Good explanation is here.
- A protected admin can run a non-elevated process which injects a thread into a process such as Explorer (an OS application that’s almost always running and has the IFileCopy COM control loaded).
- The remote thread creates a temporary dll in the same folder as a built-in application binary that’s not under system32 and that’s blessed to silently elevate (i.e. the new Windows 7 UAC behavior). An example is sysprep.exe. The name of the dll must correspond to one that’s not on the “known dlls” list.
- The remote thread launches the application (e.g. sysprep.exe), which ends up loading the trojan dll for its local folder. The trojan is now running elevated.
A few comments:
A response from Microsoft is here. They’re right in saying that the issue above requires getting code running locally which, reading between the lines, almost always means that the security game is lost. However, I also agree with the security researchers who respond that UAC prompts are supposed to mitigate those risks, and in the above case, the user never sees one.
The worst offense is that the UAC whitelist is internal-only. That is, in a managed desktop environment, an IT professional can’t deploy a program that requires elevation in such a way that it won’t prompt. I.e., he can’t reproduce the behavior of built-in applications like sysprep.exe (it’s because the feature requires Microsoft’s code signing certificate). If Microsoft really wanted to get itself into PR trouble over this, applying a double-standard to its most contentious feature (i.e. UAC), which is also the feature that’s proven to be the worst for application compatibility, was a good way to do it.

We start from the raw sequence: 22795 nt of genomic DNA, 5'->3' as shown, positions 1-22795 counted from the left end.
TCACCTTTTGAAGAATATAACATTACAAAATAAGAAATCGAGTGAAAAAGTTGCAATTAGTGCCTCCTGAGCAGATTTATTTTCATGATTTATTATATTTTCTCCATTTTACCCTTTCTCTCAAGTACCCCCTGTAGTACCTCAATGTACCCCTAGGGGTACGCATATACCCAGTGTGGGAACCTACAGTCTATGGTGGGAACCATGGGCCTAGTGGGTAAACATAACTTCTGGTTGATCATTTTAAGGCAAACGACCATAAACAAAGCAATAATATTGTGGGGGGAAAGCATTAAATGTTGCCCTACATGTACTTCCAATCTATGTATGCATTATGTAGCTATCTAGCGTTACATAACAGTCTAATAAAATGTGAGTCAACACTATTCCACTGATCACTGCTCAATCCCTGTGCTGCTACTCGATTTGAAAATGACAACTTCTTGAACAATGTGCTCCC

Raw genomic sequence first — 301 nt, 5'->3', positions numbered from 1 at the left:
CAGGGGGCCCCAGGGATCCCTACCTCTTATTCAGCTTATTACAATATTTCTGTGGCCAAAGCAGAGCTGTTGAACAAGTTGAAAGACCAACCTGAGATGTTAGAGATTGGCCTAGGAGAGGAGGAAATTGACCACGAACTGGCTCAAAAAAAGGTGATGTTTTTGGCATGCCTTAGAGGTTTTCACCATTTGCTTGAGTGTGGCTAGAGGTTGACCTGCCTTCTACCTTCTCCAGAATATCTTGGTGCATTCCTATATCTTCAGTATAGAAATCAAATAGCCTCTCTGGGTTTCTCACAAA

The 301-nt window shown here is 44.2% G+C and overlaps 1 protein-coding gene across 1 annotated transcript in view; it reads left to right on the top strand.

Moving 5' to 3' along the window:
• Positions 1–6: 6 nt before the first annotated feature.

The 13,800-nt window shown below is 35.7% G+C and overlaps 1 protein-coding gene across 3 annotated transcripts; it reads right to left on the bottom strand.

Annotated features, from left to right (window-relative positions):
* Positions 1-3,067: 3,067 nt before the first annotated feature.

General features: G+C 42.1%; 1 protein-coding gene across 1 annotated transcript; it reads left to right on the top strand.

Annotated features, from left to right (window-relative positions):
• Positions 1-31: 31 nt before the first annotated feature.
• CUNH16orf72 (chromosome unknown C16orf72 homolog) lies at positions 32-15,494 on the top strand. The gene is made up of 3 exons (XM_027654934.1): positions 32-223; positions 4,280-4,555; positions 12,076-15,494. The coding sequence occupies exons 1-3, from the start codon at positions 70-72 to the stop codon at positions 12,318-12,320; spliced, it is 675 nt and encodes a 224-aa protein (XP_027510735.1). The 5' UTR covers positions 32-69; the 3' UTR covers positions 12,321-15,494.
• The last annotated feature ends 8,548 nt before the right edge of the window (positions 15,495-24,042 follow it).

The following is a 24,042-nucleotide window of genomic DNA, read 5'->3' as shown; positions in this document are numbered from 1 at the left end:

The known-dlls issue is secondary, but still interesting. I believe that it’s for performance reasons that that list needs to be kept very short, since I suspect that the list of dlls that only can load from system32 may also be the list of dlls that, by default, also load into every process. So if that list gets long, system perf would tank. Now, I may be wrong that those are the same list, but in any case, I can’t see why every OS dll shouldn’t be on a list that only loads from system32 (and only when explicitly loaded).